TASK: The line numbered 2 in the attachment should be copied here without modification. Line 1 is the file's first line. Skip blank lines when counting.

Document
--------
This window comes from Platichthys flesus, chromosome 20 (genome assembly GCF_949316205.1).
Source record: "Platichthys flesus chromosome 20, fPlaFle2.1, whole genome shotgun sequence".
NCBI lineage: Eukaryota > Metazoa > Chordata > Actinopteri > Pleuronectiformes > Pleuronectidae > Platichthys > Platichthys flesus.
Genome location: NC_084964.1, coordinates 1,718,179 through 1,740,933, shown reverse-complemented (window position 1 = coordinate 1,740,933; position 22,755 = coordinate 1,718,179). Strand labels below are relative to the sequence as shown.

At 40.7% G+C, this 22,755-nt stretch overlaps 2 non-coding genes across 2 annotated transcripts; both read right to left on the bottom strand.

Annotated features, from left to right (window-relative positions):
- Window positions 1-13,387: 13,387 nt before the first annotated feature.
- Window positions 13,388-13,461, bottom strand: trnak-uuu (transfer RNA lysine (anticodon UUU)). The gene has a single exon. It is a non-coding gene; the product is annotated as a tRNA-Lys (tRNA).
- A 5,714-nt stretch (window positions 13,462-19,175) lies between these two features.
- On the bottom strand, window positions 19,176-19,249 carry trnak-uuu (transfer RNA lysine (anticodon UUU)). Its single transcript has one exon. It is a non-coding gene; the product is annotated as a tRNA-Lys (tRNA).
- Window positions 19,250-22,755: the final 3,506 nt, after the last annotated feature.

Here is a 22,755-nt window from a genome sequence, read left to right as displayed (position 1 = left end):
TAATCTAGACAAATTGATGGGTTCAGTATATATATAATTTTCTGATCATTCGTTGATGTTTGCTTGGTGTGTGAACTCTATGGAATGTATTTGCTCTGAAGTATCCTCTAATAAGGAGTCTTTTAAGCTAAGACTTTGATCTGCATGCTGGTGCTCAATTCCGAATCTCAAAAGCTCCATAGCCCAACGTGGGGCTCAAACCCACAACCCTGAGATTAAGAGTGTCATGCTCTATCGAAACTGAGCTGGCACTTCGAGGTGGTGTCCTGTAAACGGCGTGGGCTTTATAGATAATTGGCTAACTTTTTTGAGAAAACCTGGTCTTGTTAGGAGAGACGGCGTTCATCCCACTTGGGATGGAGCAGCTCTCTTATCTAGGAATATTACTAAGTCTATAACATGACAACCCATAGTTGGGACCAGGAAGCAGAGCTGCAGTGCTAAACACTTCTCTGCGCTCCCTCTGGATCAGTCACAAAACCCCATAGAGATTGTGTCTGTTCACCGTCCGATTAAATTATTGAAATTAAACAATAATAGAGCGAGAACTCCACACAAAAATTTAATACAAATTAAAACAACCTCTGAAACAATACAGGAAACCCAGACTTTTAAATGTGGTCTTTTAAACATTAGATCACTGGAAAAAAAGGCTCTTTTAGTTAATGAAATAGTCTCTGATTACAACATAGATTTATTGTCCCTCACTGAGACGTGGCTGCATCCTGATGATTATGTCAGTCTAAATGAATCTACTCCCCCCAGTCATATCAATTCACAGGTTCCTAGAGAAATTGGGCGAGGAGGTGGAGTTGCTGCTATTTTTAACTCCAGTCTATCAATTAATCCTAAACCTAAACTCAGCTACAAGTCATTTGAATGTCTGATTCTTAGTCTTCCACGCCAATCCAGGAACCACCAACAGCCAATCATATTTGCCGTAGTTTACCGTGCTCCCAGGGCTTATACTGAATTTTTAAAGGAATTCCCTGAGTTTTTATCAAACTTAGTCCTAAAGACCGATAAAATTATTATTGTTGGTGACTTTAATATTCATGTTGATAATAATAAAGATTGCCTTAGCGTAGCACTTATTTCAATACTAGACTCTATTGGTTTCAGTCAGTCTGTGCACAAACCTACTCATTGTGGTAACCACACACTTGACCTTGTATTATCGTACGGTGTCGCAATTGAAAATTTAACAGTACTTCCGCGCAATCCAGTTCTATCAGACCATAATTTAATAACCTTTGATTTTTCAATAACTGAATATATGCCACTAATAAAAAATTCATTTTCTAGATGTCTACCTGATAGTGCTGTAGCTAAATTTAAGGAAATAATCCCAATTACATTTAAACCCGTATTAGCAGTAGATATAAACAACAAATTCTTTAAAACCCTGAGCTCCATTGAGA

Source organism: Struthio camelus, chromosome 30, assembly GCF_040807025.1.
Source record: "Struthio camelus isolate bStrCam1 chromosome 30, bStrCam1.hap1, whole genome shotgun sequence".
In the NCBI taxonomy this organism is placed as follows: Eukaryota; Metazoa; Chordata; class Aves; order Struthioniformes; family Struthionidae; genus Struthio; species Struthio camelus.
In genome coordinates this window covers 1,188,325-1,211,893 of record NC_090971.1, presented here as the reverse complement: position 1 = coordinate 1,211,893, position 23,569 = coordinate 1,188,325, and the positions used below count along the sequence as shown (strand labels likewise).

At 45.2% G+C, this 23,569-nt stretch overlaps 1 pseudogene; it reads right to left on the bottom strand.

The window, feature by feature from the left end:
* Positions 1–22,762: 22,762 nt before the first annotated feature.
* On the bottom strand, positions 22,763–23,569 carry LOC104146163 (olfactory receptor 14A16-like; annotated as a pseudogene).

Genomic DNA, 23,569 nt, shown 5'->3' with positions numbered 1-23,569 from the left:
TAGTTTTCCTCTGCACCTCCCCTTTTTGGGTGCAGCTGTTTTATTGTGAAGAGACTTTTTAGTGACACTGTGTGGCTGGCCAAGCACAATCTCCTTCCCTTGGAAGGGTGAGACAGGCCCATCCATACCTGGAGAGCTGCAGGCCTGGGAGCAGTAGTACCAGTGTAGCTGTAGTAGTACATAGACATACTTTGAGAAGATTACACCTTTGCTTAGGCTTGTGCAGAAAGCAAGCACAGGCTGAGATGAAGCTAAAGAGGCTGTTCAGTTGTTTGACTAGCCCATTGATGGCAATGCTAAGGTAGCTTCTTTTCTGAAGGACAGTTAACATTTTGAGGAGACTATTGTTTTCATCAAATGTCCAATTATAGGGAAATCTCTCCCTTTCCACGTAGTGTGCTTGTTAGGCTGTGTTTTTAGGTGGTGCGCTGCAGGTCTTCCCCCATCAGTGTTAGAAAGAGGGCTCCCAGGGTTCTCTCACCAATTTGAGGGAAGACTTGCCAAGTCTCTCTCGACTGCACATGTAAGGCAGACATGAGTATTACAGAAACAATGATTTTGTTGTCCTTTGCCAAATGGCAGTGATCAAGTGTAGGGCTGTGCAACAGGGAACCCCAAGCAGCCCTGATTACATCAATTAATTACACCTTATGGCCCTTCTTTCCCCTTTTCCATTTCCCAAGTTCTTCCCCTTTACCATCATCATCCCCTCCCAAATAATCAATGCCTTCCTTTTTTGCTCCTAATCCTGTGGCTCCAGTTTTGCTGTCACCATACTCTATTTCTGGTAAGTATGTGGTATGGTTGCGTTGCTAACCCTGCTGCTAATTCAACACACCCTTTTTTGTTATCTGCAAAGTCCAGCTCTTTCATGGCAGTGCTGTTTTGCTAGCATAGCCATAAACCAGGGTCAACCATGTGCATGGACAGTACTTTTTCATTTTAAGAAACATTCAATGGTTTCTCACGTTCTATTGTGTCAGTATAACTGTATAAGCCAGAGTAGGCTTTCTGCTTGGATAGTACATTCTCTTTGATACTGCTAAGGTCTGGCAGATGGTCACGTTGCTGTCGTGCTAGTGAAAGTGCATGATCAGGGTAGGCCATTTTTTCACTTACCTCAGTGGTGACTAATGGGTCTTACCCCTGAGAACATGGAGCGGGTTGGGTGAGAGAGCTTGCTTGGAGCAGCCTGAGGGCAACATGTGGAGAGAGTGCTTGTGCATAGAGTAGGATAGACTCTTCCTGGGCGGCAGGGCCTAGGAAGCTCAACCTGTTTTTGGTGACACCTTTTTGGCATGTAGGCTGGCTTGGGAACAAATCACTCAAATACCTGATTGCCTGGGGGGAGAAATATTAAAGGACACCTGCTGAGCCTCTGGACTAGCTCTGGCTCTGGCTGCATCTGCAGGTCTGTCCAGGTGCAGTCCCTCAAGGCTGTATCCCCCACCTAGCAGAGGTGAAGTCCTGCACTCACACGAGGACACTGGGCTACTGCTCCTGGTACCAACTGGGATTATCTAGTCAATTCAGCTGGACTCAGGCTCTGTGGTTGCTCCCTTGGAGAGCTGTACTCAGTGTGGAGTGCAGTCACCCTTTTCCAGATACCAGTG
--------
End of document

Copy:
Source record: "Platichthys flesus chromosome 20, fPlaFle2.1, whole genome shotgun sequence".